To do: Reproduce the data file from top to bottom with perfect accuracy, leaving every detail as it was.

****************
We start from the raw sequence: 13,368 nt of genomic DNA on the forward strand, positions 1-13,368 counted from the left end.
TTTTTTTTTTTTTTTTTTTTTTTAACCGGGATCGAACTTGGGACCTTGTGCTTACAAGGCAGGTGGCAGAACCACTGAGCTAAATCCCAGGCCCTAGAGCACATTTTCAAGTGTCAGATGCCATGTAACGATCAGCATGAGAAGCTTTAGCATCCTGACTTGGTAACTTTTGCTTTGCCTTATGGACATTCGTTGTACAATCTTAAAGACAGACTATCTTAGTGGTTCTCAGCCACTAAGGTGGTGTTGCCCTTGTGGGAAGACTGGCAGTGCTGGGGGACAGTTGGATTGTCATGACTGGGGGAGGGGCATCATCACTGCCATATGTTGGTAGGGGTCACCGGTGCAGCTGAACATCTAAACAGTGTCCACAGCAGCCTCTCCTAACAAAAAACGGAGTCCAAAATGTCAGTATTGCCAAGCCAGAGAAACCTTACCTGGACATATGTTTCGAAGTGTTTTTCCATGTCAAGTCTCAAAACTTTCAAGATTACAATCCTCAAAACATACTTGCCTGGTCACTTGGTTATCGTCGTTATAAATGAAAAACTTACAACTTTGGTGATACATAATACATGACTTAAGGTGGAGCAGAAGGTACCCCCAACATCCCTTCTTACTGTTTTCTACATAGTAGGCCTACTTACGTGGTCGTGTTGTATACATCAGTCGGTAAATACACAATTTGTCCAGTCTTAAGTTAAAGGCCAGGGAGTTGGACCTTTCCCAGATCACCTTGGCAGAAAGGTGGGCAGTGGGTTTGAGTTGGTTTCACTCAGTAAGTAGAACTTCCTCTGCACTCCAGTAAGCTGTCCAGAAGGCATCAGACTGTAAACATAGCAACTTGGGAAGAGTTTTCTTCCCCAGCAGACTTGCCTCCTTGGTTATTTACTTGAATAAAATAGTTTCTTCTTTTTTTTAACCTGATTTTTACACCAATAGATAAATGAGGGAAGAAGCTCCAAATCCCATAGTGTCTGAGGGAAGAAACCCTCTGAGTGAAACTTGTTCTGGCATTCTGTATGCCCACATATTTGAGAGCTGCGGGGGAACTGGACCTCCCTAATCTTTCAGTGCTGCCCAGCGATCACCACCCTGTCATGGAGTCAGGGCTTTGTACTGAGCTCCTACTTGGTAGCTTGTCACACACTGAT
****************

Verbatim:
We start from the raw sequence: 13,368 nt of genomic DNA on the forward strand, positions 1-13,368 counted from the left end.
TTTTTTTTTTTTTTTTTTTTTTTAACCGGGATCGAACTTGGGACCTTGTGCTTACAAGGCAGGTGGCAGAACCACTGAGCTAAATCCCAGGCCCTAGAGCACATTTTCAAGTGTCAGATGCCATGTAACGATCAGCATGAGAAGCTTTAGCATCCTGACTTGGTAACTTTTGCTTTGCCTTATGGACATTCGTTGTACAATCTTAAAGACAGACTATCTTAGTGGTTCTCAGCCACTAAGGTGGTGTTGCCCTTGTGGGAAGACTGGCAGTGCTGGGGGACAGTTGGATTGTCATGACTGGGGGAGGGGCATCATCACTGCCATATGTTGGTAGGGGTCACCGGTGCAGCTGAACATCTAAACAGTGTCCACAGCAGCCTCTCCTAACAAAAAACGGAGTCCAAAATGTCAGTATTGCCAAGCCAGAGAAACCTTACCTGGACATATGTTTCGAAGTGTTTTTCCATGTCAAGTCTCAAAACTTTCAAGATTACAATCCTCAAAACATACTTGCCTGGTCACTTGGTTATCGTCGTTATAAATGAAAAACTTACAACTTTGGTGATACATAATACATGACTTAAGGTGGAGCAGAAGGTACCCCCAACATCCCTTCTTACTGTTTTCTACATAGTAGGCCTACTTACGTGGTCGTGTTGTATACATCAGTCGGTAAATACACAATTTGTCCAGTCTTAAGTTAAAGGCCAGGGAGTTGGACCTTTCCCAGATCACCTTGGCAGAAAGGTGGGCAGTGGGTTTGAGTTGGTTTCACTCAGTAAGTAGAACTTCCTCTGCACTCCAGTAAGCTGTCCAGAAGGCATCAGACTGTAAACATAGCAACTTGGGAAGAGTTTTCTTCCCCAGCAGACTTGCCTCCTTGGTTATTTACTTGAATAAAATAGTTTCTTCTTTTTTTTAACCTGATTTTTACACCAATAGATAAATGAGGGAAGAAGCTCCAAATCCCATAGTGTCTGAGGGAAGAAACCCTCTGAGTGAAACTTGTTCTGGCATTCTGTATGCCCACATATTTGAGAGCTGCGGGGGAACTGGACCTCCCTAATCTTTCAGTGCTGCCCAGCGATCACCACCCTGTCATGGAGTCAGGGCTTTGTACTGAGCTCCTACTTGGTAGCTTGTCACACACTGAT